3. Superman 64
by Proton Jon
The Game: This isn’t just one of the worst licensed games made, it’s one of the worst games ever. Ugly, unbelievably glitchy, poorly optimized, teeth-grindingly un-fun. It mimics the excitement of the big blue boy scout with the thrilling experience of flying through rings in a fog, if you don’t fly into the negative zone first. It’s Manos, the Hands of Fate for videogames. Quick word of warning – for those of you sensitive to motion sickness, a lot of the glitches cause the screen to spin like crazy, so take it in small doses.
The LP: This is a pro-grade LP – it doesn’t just show off the game and its many eye-popping glitches and oddities, but it starts every video with a few minutes of history related to the game and its production. And believe you-me, this isn’t a game you’d play yourself for anything more than bile fascination. It’s like every bad design choice a game could make concentrated into one place, and Proton Jon’s a real treat as the narrator. He’s not so much angry at the game as he is perplexed and entranced by its awfulness, the same as us. It makes it a sort of endearing experience that’s distinct from your Angry Video Game Nerd type review.
The LP isn’t finished (he’s been at it since 2010, and has only finished half the game), but there’s not anything like a story or particular connectivity to the game, so each video functions as a pretty neat little standalone – variations on a theme, if you will. One episode he might play for as many glitches as he can get in a stage, in another he’ll play split screen with another terrible Superman game. He’s articulate, with good quality sound, and the videos are edited to keep the failures in but not to make the repetition an irritation. And who doesn’t want to watch a really good train wreck?
The Game: Off is a 2008 French freeware game made by Mortis Ghost. It’s a turn-based RPG that sees you (yes, you, the game would like you to remember your role in all of this) controlling The Batter on his mission to purify the world. A strange, uncanny world that’s (to say the least) not what it seems. Fountains of meat? Rivers of plastic? Metal farmed from cows? Sounds like Tuesday.
The LP: AgentJR posts a link to an English patch of the game in his introduction video, and even encourages the viewer to play it themselves before watching the video. It’d be worth putting this LP on the list just to recommend the game itself – an unsettling, fascinating exercise in player agency, alienation, and understated horror that sticks with you long after you finish it. Think of it as a tiny, SNES graphic style Spec Ops or Silent Hill 2 (for those of you playing the drinking game at home, ready your shots).
And if you’re not inclined to play it yourself, this is the way to do it – Agent is my personal favorite LP creator, with a video library that highlights great indie games like Off, Iji, and An Untold Story, as well as hands down the best playthroughs of the first four Silent Hill games. He’s a calm, Canadian sort, affable and well-versed in the games he shows off. He’s also adept at playing dumb without being obnoxious – he’s too good not to know what’s coming, but he feels genuine as he reacts with the viewer to what’s happening on screen. It’s just pleasant and chill, friendly while still laid back enough to actually make most of the horror (his genre of choice) come through effective. He also doesn’t talk through the cut scenes, for which I give him all of the credit. He’s been on hiatus as of late, but he’s done enough work over the last four years to keep you busy for months with quality games.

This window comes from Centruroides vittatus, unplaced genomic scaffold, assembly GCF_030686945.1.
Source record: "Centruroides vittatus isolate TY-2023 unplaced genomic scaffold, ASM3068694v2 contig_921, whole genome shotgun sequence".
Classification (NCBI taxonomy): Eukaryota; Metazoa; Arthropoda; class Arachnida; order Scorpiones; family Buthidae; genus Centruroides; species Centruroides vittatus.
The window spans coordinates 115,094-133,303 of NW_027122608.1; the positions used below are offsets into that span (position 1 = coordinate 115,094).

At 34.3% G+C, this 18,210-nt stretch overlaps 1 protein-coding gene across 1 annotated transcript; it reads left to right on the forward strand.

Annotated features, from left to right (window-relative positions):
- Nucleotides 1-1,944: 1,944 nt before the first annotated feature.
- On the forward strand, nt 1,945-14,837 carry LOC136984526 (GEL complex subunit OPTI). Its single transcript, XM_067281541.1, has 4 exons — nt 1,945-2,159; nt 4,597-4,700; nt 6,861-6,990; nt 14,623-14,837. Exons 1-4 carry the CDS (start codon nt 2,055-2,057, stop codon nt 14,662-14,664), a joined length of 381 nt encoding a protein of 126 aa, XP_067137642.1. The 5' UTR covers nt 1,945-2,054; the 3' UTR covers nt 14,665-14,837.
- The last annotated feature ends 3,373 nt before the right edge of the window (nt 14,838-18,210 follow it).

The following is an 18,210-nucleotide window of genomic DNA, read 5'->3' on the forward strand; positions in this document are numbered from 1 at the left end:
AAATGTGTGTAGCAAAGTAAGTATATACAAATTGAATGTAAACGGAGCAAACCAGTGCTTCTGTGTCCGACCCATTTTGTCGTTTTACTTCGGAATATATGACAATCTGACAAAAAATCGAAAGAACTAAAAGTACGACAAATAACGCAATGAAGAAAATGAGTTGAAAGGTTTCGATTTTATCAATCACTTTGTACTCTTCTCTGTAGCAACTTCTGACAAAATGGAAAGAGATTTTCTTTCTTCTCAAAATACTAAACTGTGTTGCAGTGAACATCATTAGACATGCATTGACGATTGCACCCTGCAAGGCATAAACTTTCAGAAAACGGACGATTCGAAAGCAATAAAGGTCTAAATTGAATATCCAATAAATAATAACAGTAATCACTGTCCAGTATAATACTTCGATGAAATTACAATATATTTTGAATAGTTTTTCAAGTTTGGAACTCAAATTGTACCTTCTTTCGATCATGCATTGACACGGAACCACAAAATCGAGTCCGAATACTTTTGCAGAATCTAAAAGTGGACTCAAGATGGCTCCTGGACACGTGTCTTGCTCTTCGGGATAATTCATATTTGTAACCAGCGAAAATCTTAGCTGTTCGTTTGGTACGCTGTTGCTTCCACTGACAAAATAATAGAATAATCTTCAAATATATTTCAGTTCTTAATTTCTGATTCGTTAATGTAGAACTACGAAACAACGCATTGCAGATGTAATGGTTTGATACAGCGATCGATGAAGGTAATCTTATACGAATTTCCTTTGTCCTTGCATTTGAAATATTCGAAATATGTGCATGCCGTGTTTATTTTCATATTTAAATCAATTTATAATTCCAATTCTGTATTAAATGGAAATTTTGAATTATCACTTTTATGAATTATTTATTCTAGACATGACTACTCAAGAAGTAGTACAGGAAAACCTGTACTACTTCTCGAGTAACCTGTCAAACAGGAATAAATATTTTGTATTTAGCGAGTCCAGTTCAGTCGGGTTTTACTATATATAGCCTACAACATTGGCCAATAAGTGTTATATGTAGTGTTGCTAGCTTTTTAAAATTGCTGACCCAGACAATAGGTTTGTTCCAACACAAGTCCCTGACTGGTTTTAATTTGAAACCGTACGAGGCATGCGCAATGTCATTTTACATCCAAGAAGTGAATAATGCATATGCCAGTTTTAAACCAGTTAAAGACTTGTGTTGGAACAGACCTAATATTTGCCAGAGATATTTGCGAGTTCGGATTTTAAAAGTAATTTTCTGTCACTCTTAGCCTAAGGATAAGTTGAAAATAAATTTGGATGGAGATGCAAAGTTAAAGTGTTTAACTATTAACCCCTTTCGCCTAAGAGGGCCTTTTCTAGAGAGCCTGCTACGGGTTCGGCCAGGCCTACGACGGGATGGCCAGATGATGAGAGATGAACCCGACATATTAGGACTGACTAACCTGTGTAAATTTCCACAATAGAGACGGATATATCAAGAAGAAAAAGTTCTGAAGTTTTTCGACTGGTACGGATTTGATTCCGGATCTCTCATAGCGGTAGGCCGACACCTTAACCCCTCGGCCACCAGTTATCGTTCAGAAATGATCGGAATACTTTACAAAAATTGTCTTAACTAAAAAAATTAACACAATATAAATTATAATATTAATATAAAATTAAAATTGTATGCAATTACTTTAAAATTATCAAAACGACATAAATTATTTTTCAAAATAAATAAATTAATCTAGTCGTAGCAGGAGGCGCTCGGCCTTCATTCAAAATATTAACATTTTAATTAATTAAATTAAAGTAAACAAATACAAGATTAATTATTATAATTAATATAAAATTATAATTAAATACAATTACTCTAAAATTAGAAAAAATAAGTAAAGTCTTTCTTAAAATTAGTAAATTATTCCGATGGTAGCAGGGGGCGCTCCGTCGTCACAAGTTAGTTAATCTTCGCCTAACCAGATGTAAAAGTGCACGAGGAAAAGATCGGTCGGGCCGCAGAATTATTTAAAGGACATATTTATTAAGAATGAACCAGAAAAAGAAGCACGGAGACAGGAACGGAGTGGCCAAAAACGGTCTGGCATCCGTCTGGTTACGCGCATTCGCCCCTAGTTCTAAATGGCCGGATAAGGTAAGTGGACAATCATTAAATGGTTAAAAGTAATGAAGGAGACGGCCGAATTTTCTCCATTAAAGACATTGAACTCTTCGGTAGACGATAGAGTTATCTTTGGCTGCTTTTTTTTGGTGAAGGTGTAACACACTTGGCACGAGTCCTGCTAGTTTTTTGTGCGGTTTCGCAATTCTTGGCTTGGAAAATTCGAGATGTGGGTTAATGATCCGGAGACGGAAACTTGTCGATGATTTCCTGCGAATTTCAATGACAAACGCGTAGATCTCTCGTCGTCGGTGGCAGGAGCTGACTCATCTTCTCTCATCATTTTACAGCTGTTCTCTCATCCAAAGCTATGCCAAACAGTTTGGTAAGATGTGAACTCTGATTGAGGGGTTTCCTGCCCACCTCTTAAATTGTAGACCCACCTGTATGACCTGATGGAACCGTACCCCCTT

The Game: The Chzo Mythos is a series of freeware adventure games created by Ben “Yahtzee” Croshaw (yup, the Zero Punctuation guy). The loosely connected plot follows the summoning of a Lovecraftian god of pain hundreds of years ago, and all of the terror that rolls down onto the successive generations, particularly a gentleman thief by the name of Trilby. It’s got a sort of Eternal Darkness meets Silent Hill sort of feeling, at its best tense and about as disturbing as the format can allow for. They can be downloaded for free from Yahtzee’s website, fullyramblomatic.
The LP: To my mind, this is the perfect example of an LP. Quovak knows this series like the back of his hand, and while he’s got no shortage of critiques for the design and writing flaws, he’s also quick to point out what the games do well. He also trims down the occasionally purple and extremely plentiful prose down to the bits that give the best punch while summarizing the rest. For those who have my particular brand of Stockholm Syndrome for horror, it also gets across the cosmic horror while minimizing the whole sleepless nights thing (for those looking for a music and all playthrough, DeceasedCrab has a pretty good one). He’s got a good, punchy talent for writing that examines not only the game’s issues but makes for strong critique and analysis, with a side sprinkling of science for the more future-y installment of the series.
But that’s all aside of the very best part – pretty shortly into the thread Yahtzee himself joined in, giving commentary and insight on the games he made when he was a wee 20 year old. It’s dead fascinating to see a creative type look back on past projects from a more experienced place, and to handle the Mystery Science Theater experience with such grace. It’s like the best possibility born from the magic of the internet. It’s a little bit of everything: gameplay, criticism, fan flailing, author interactivity, audience interactivity (in the form of some pretty amusing art prompts), and that bizarrely warped nostalgia where we pick apart the thing that gives us joy. Because falling in love with something flawed from the great ending backward is totally a thing.